In an effort to paint a fulsome portrait of the Canadian poet, Cameron interviewed Layton’s three ex-wives and partner at the time for her book.

“Irving Layton got crazy mad at me,” she said.

When she was challenged by readers at talks she gave mid-career for not having documented lives of any women, Cameron devoted her next five volumes to them. She even turned her biographer’s eye inward and penned her own story for No Previous Experience: A Memoir of Love and Change.

Her latest homage to important — and often overlooked — Canadians doesn’t stray from the common theme that threads her career. A Tale of Two Divas: The Curious Adventures of Jean Forsyth and Edith J. Miller in Canada’s Edwardian West landed on bookstore shelves in February thanks to someone suggesting Cameron write it.

The idea came by way of an email from a woman named Gail Kreutzer in Winnipeg. Kreutzer, whom Cameron had never met, sat on the board of the Winnipeg Humane Society and to honour the organizations history, she wanted a book written about its founder Jean Forsyth.

It turns out Cameron is just as welcoming of persistence as she is of suggestions, however. Two years later, she finally dug into Kreutzer’s emails piling up in her inbox and the envelopes filled with information about Forsyth stacked in her living room, and starting piecing together the story of a woman who would be her next book.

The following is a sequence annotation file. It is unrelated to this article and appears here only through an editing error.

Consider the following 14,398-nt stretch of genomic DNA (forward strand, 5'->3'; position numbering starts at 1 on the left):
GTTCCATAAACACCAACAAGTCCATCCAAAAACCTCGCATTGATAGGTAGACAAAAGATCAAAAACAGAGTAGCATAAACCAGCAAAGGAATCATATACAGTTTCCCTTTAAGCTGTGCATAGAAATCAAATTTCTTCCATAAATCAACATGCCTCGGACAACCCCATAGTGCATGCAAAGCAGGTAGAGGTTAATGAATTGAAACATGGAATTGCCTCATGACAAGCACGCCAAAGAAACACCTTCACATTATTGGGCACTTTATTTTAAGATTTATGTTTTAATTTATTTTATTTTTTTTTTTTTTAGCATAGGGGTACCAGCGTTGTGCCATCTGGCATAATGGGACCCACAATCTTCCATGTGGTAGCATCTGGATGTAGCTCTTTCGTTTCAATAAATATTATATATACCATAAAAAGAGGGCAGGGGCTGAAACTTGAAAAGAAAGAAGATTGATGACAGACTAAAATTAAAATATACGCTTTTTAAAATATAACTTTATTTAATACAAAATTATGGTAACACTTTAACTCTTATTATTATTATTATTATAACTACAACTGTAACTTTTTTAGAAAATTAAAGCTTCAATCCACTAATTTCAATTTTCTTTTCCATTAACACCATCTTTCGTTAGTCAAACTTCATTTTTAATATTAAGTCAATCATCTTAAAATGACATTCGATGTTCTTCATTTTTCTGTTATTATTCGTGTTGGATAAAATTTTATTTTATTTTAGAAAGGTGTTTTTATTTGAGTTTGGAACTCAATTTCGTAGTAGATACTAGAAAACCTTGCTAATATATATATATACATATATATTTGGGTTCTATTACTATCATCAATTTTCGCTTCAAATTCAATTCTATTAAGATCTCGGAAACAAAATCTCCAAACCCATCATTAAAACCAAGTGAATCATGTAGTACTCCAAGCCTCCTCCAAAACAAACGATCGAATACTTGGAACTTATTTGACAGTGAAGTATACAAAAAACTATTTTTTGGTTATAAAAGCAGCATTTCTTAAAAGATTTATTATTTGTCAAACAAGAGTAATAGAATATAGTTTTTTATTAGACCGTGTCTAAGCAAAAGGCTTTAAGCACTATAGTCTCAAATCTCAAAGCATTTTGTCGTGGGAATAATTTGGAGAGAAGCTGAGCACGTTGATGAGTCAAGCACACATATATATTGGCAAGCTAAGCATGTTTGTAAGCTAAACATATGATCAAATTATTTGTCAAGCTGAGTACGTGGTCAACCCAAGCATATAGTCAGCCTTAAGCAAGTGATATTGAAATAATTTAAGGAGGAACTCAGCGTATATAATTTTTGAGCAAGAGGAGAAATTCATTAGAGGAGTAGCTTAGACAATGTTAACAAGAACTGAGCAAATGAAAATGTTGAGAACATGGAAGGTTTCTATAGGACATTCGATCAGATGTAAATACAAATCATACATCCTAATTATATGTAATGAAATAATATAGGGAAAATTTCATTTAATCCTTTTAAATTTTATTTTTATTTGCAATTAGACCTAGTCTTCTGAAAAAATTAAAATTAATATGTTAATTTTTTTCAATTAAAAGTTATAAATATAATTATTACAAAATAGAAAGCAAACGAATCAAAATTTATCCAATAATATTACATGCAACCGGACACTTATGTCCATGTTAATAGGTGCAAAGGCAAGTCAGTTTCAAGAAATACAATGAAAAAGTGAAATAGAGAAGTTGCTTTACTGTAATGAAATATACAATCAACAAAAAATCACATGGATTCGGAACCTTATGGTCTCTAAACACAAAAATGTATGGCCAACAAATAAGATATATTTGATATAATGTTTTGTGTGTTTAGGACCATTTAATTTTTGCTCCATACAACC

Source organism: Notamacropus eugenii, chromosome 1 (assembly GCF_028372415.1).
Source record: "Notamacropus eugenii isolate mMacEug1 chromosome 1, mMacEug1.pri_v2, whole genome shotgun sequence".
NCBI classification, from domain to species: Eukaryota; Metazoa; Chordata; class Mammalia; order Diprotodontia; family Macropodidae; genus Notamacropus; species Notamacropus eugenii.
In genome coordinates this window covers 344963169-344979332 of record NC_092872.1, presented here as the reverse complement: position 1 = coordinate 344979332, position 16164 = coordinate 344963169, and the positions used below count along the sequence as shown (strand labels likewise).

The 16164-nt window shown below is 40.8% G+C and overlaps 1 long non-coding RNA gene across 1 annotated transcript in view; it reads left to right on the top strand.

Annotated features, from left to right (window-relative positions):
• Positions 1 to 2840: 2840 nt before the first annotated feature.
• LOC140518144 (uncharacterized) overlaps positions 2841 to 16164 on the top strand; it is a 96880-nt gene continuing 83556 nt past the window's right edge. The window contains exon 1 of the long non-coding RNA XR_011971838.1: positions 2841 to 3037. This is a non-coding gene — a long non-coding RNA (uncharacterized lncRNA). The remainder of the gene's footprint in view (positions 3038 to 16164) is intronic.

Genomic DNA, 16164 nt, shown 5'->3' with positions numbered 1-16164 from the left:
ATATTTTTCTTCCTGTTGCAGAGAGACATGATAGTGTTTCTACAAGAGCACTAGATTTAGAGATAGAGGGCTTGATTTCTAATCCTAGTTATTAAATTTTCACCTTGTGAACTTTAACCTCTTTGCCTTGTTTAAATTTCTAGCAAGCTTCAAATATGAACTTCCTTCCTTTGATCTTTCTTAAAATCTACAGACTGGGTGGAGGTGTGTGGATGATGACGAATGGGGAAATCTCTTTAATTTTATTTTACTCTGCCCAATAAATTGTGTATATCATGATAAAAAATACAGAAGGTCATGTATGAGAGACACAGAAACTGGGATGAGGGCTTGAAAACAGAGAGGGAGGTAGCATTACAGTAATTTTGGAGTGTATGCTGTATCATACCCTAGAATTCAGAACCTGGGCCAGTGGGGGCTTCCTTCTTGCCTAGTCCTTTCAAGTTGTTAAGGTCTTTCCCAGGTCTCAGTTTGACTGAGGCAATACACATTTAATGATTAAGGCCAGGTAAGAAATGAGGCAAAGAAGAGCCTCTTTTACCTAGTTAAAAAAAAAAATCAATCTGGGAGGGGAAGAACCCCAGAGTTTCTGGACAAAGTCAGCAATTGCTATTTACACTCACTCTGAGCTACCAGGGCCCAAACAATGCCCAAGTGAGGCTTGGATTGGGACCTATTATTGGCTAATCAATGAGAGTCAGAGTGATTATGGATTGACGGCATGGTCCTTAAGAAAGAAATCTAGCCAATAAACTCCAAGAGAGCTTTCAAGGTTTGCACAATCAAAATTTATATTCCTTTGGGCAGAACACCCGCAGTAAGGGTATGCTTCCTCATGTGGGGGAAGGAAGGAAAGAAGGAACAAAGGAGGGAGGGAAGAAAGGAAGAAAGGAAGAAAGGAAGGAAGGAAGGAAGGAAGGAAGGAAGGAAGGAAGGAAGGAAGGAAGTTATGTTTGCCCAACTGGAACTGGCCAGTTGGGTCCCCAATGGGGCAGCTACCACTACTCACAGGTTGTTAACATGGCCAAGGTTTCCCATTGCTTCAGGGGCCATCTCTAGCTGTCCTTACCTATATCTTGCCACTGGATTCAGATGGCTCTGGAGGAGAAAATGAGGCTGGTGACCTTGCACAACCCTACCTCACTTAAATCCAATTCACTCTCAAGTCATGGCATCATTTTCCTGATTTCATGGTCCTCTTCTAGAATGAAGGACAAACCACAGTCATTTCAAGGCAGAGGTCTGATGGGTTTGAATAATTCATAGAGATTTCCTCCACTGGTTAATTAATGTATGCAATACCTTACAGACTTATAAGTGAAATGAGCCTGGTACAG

Cameron had something resembling a manuscript nine months later when she flew to Winnipeg to finally meet Kreutzer, by then a friend. But throughout her research, another name kept turning up alongside Forsyth’s. It was Edith J. Miller.

Forsyth was Miller’s voice teacher in Winnipeg in 1894.

Their paths would continue to cross throughout their incredible careers. Cameron tells how each achieved success. She also brings their stories to life through dialogue, some of it inferred based on her research.

The book, which entertains as much as it informs, also provides insight into the lives of Western Canadian women at the time and their roles in society. Cameron describes it as a book of women’s history, social history and cultural history.

Special to the Hamilton Spectator.

View the article here : The Power of Suggestion, May 11, 2017

 

The Interlake Spectator

Gimli Woman Special Part in Historical Novel

What started off as a chance correspondents with one of her favourite authors, turned into a captivating non-fiction novel for one Gimli woman.

Evergreen School Division teacher Gail Kreutzer, and Elspeth Cameron, well-known Canadian historical biography recently published the book A Tale of Two Divas: The Curious Adventures of Jean Forsyth and Edith J. Miller in Canada’s Edwardian West. The book chronicles the life of two Canadian singers, their philanthropic activity and for one, her famous performance for the King of England.